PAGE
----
Tourism Skips a Beat: Ontario’s Travel Markets Outlook to 2024
The Conference Board of Canada, 13 pages,
February 18, 2021
This report contains a review of and outlook for tourism activity in Ontario, assessing the impact of COVID-19 and the public health restrictions on tourism. It examines domestic, U.S., and overseas activity as well as considering the situation in Ottawa, Toronto, and Niagara Falls.
- A rising number of new cases of COVID-19 in December 2020 continue to plague the Ontario tourism market along with the broader provincial economy. Stricter lockdowns will weigh heavily on both interprovincial and international tourism.
- We project that total visits to the province will have declined considerably in 2020 with overnight visits dropping by even more.
- Total expenditures will recover slightly faster than will visits as tourism prices are likely to increase in the wake of the pandemic. In many cases, these price increases will be essential to the survival of many firms as the tourism industry was heavily impacted by the pandemic.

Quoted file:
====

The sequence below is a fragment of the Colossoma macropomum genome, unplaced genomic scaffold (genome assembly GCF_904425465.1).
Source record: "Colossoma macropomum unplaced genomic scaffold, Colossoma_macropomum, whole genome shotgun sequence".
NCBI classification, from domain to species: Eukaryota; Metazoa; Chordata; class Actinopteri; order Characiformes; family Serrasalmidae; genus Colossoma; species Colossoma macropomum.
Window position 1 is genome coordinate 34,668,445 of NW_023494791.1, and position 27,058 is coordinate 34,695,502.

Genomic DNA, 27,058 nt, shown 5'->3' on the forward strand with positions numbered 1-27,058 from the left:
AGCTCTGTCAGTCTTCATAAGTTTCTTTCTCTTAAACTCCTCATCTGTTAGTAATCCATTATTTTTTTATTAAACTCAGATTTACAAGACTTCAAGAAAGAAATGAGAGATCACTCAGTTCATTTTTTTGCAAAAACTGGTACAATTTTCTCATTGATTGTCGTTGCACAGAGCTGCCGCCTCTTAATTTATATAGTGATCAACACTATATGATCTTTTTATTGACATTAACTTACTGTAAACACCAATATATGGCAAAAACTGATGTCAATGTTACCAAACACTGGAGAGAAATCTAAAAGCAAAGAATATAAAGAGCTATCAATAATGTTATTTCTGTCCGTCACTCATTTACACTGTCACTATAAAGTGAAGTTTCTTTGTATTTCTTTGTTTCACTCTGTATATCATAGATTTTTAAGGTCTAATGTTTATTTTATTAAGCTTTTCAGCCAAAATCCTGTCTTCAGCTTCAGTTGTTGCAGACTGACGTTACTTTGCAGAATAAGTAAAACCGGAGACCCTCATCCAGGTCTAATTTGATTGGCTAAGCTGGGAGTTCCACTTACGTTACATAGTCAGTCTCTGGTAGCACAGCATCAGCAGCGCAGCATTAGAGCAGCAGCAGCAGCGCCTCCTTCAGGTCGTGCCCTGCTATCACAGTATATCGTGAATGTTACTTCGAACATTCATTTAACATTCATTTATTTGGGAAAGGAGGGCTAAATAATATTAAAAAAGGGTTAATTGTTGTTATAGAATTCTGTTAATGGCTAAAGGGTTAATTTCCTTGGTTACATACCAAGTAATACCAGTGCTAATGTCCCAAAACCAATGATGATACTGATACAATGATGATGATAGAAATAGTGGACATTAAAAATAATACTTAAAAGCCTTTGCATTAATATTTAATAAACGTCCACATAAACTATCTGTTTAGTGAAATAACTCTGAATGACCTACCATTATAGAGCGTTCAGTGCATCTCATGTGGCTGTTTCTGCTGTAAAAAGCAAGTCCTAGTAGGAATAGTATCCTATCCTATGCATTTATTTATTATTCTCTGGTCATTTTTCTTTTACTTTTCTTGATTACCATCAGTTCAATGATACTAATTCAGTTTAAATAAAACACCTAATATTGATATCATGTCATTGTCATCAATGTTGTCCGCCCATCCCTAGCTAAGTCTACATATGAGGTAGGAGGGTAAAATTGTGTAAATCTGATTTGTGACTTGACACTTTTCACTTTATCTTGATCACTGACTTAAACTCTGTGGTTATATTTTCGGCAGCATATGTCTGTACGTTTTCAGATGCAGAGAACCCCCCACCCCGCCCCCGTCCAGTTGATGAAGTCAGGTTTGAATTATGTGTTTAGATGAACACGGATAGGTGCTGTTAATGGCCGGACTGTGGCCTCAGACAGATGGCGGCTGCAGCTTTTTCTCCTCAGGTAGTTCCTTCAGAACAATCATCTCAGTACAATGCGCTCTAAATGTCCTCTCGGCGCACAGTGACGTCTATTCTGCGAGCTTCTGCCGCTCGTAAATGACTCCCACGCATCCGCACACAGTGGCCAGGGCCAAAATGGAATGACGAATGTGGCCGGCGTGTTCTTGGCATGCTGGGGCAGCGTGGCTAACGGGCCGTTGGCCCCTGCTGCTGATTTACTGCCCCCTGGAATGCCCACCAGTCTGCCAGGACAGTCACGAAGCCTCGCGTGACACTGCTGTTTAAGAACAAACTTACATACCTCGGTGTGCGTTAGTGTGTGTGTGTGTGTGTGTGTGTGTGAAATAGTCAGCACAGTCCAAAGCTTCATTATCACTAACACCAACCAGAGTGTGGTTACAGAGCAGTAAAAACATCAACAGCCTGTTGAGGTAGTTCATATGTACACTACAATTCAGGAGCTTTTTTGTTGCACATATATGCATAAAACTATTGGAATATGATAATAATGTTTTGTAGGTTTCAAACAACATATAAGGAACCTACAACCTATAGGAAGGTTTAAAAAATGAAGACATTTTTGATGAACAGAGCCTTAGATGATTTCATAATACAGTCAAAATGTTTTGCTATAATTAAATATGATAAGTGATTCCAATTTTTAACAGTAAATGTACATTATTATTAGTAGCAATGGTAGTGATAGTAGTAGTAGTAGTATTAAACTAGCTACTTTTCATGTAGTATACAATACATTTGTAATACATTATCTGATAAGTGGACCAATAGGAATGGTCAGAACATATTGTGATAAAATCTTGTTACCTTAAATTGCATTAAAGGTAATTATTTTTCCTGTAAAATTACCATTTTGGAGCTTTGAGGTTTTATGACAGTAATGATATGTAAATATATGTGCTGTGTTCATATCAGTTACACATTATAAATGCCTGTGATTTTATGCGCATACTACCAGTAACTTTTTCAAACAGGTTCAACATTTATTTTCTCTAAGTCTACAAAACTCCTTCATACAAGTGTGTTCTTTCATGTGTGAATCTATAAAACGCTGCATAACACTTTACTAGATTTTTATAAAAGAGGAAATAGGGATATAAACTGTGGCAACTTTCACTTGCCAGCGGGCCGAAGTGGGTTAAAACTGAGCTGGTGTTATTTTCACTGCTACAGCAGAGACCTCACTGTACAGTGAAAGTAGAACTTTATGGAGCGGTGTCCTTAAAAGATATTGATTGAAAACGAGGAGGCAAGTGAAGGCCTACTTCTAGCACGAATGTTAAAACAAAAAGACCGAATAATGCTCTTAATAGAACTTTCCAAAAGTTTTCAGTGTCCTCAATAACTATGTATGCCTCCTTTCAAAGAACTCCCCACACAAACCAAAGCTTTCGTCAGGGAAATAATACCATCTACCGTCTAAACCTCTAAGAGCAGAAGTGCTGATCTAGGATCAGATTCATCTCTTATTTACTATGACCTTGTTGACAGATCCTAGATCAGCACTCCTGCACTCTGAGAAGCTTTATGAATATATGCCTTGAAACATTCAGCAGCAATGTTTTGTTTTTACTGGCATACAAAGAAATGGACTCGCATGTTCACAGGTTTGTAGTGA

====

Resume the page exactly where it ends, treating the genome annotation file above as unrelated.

- Tourism’s recovery in the province faces a long road ahead but wide distribution of vaccines will allow traveller confidence to recover. Pent-up demand for travel may manifest itself in increased travel activity in the latter half of 2021. The first requirement was the development of a safe, trusted, and widely available vaccine.
- Some of the changes in travel patterns brought about by the pandemic, including a preference for local visits, could be long-lasting. U.S. and overseas travel to the province will not reach pre-pandemic levels even by 2024.
- Business travel declined dramatically in 2020, falling much more than pleasure visits. Virtual meetings, now a necessity, may turn into a preferred method of business communication even after the pandemic subsides.